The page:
Organizers: Johanna P. Daily (Albert Einstein College of Medicine), David A. Fidock (Columbia University Medical Center), Takushi Kaneko (TB Alliance), and Jennifer Henry (The New York Academy of Sciences)Presented by the Vaccine Science Discussion Group
Reported by Hema Bashyam | Posted June 8, 2012
The malaria parasite Plasmodium is estimated to have killed more humans throughout history than any other single cause. Now, more than a decade into the 21st century, it continues to be a global killer, causing more than a million deaths a year, most of them in sub-Saharan Africa. In this region, malaria claims the life of one child every minute—one of the many grim statistics cited during the Malaria 2012: Drugs, Vaccines, and Pathogenesis symposium held at the New York Academy of Sciences on April 17, 2012.
The Symposium featured talks by scientists who are developing and implementing a multi-disciplinary toolbox that includes several recently developed molecular, genetic, and chemical techniques, as well as epidemiological and "omics" approaches to investigate Plasmodium's basic biology and its interaction with human hosts and mosquito vectors. With this these tools, researchers hope to identify pressure points in the parasite's biology that could be exploited therapeutically. Also speaking at the symposium were scientists who are bridging the gap between basic, preclinical, and clinical research to improve drug design and to advance vaccine development efforts. The results of these multi-pronged efforts are, in the words of several of the speakers, justification for a sense of cautious optimism in the global drive to eradicate malaria.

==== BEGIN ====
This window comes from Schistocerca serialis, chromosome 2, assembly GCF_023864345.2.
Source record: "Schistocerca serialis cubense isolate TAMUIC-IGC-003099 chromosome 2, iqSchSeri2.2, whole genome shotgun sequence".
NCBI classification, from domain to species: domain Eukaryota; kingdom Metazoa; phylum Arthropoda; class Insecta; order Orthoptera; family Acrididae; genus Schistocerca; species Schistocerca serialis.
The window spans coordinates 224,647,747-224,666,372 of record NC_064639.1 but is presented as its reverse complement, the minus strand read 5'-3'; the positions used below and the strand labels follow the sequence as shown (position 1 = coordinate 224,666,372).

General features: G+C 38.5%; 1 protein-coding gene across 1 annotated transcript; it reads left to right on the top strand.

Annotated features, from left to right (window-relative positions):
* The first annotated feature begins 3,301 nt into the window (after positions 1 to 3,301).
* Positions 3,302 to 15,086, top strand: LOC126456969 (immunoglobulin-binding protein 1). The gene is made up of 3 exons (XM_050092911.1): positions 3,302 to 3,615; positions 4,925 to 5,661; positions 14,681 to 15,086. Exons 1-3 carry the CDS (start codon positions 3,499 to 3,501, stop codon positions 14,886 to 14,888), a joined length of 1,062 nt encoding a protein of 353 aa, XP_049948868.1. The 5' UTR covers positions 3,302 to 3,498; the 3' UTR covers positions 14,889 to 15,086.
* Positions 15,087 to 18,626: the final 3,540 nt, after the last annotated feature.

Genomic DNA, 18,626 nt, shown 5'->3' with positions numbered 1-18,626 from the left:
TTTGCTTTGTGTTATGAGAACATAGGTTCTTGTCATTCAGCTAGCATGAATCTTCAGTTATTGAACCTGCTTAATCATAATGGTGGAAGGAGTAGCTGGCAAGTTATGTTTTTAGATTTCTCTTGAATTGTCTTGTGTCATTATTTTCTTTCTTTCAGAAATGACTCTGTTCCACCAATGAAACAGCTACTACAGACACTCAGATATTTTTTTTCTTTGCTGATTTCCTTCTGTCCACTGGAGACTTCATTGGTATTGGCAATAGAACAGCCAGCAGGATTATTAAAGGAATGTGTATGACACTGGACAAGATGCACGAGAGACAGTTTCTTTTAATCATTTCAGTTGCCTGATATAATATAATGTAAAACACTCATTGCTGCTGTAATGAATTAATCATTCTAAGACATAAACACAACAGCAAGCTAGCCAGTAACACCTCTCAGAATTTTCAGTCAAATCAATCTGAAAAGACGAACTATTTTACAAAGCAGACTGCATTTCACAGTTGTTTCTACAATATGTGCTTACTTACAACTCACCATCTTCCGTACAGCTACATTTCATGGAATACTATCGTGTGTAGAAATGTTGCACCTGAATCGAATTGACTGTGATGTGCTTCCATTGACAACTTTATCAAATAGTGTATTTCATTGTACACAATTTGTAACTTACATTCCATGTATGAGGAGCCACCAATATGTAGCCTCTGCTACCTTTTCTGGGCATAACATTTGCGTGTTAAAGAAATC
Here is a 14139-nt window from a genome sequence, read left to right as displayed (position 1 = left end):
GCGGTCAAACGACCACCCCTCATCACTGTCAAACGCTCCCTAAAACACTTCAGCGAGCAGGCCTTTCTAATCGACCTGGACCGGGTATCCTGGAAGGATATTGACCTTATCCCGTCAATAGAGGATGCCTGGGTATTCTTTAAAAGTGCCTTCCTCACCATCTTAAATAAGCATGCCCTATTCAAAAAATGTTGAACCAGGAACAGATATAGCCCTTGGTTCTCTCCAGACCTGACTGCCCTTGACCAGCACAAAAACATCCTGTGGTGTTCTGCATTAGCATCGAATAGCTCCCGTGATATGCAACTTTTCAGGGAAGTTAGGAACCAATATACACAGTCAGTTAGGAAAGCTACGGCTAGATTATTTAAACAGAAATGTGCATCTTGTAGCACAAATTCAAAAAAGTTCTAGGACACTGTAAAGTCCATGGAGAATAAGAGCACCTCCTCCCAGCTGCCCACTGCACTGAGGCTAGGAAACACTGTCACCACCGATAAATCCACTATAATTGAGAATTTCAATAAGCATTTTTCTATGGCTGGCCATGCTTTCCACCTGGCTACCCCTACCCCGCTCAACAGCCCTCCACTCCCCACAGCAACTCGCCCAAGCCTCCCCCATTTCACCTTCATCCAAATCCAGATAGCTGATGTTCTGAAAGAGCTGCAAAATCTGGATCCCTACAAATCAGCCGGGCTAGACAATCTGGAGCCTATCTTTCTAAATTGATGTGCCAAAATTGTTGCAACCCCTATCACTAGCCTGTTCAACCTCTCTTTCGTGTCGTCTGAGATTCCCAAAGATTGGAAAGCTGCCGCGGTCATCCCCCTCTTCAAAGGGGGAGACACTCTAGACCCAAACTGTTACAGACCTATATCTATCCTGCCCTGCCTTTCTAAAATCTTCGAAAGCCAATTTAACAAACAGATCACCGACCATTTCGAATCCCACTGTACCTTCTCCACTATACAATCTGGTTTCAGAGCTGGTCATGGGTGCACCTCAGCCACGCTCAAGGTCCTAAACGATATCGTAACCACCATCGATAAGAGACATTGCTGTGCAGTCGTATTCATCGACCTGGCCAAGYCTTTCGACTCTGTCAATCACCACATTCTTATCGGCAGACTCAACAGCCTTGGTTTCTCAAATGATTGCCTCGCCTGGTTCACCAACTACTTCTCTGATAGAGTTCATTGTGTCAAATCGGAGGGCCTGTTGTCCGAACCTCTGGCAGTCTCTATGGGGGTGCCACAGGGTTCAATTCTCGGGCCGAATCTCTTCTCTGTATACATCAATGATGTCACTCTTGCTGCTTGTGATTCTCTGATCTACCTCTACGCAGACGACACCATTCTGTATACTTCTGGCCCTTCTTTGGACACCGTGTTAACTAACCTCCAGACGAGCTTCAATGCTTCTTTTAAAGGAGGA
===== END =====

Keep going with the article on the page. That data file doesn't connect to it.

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Presentations available from:
Johanna Daily, MD (Albert Einstein College of Medicine)
Kirk Deitsch, PhD (Weill Cornell Medical College)
David Fidock, PhD (Columbia University Medical Center)
Manuel Llinás, PhD (Princeton University)
Victor Nussenzweig, MD, PhD (New York University Langone Medical Center)
Chris Plowe, MD, MPH (University of Maryland)
Ana Rodriguez, PhD (New York University School of Medicine)
Vern L. Schramm, PhD (Albert Einstein College of Medicine)
Timothy N.C. Wells, PhD (Medicines for Malaria Venture)
Corporate Alliance on Malaria in Africa (CAMA)